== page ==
Denise Schwab, Beef Field Specialist, Southeast
The cow/calf and fed cattle markets have been profitable for several years, leading to interest in expansion. However we all know the cattle cycle is exactly that, a cycle where losses soon follow a period of profits. Price risks, weather risks, and marketing risks all contribute to the long-term profitability of a cattle business. Coming off a period of high profits, one would expect a decline in profits over the next several years. Producers need a plan to minimize risk in order to remain as profitable as possible.
With the help of a grant from the RMA, a series of programs on managing risk in the cattle industry were designed. Multiple delivery modes included a webcast, a two-part meeting series, optional workshops, and a home study course. Two counties in eastern Iowa, Benton and Cedar, hosted the webcast on January 9. Three sites were selected for the two-part meetings, Amana, Maquoketa and Muscatine, and optional sessions were planned for the same sites.
Eighteen producers participated in the Jan. 9 webcast. 37 producers participated in the two-day sessions, and 13 participated in the third optional session. Eleven of the participants were beef students from Kirkwood Community College. As a result the instructor purchased the BRANDS ration software to use for their nutrition classes and requested a training session for himself and the students on using the software program. The three-hour training included some basics on beef nutrition along with how to use the software.
The grant restricted the ability to do end of meeting evaluations, so a simple survey was used instead to determine their comfort level with various aspects of risk management. Producers were asked to rank their confidence in the ability to understand certain management decisions, with 1 being very confident, and 5 being not confident at all.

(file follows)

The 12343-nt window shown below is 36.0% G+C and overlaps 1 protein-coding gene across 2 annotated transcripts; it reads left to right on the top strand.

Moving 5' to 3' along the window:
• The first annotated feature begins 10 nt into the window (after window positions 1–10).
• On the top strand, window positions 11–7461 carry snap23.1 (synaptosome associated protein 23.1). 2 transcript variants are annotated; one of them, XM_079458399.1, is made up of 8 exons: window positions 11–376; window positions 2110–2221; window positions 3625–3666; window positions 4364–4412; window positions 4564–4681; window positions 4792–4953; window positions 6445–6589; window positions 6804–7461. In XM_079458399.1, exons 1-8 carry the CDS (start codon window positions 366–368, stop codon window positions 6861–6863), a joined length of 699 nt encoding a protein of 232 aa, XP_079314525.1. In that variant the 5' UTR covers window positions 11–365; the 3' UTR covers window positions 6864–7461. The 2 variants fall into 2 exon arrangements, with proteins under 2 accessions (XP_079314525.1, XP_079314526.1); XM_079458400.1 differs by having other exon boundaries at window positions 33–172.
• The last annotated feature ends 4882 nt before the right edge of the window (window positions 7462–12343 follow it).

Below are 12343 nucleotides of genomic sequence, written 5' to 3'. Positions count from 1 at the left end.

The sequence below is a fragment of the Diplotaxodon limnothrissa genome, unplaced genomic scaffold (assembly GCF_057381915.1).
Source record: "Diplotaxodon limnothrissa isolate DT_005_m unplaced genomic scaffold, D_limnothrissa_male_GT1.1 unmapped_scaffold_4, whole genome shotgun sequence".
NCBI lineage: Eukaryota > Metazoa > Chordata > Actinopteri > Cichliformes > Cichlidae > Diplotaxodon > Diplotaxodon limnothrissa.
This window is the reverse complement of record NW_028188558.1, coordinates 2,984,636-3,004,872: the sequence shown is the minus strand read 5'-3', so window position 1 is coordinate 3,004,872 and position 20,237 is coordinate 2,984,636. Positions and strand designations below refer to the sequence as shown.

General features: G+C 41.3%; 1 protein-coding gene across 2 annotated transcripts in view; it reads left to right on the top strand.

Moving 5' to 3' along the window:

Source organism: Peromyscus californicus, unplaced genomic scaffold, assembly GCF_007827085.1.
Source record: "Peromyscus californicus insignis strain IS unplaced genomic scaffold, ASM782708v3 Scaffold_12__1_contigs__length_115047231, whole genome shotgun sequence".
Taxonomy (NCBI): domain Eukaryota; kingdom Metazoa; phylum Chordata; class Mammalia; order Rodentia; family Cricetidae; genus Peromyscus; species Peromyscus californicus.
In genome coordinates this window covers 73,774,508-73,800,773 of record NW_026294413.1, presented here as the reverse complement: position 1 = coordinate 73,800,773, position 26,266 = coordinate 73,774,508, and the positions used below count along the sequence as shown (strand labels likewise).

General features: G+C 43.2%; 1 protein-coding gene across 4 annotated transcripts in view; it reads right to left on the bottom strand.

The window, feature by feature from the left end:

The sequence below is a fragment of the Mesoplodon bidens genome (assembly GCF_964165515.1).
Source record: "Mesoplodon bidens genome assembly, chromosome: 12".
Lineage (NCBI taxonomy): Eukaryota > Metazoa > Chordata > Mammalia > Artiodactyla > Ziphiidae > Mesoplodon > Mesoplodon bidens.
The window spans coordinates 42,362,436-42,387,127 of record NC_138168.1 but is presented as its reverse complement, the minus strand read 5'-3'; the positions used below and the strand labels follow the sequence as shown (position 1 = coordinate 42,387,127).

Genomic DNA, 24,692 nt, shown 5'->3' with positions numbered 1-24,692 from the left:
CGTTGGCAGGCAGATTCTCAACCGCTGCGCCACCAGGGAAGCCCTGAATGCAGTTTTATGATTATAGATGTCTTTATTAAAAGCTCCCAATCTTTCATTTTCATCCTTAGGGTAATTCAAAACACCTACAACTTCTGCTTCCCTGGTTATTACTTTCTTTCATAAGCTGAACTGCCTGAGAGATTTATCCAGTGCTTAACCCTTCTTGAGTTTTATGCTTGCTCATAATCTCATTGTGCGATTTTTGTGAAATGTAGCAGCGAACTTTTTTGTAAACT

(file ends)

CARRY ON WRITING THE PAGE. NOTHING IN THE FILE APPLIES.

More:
Twelve (33%) ranked their confidence at understanding forage production and grazing system management as very confident (1), 13 (36%) ranked themselves as fairly confident (2), and 7 (19%) ranked themselves a 3 or confident. In understanding ration balancing for animal performance, 10 (30%) ranked their confidence at very confident, 14 (42%) ranked fairly confident, and 8 (24%) ranked confident. In understanding forage balance 11 (30%) ranked themselves as very confident, 12 (33%) ranked fairly confident, and 10 (30%) ranked confident. While this doesnt measure knowledge or confidence gained, it does show that the participants were very or fairly confident with their understanding of the key production risk factors and how to manage some of their risk.
The same materials developed for this program will be used again for additional forage and pasture management meetings, workshops and pasture walks throughout the coming year.
March 6, 2006
107 - Iowa Beef Center
Page last updated:
July 8, 2006
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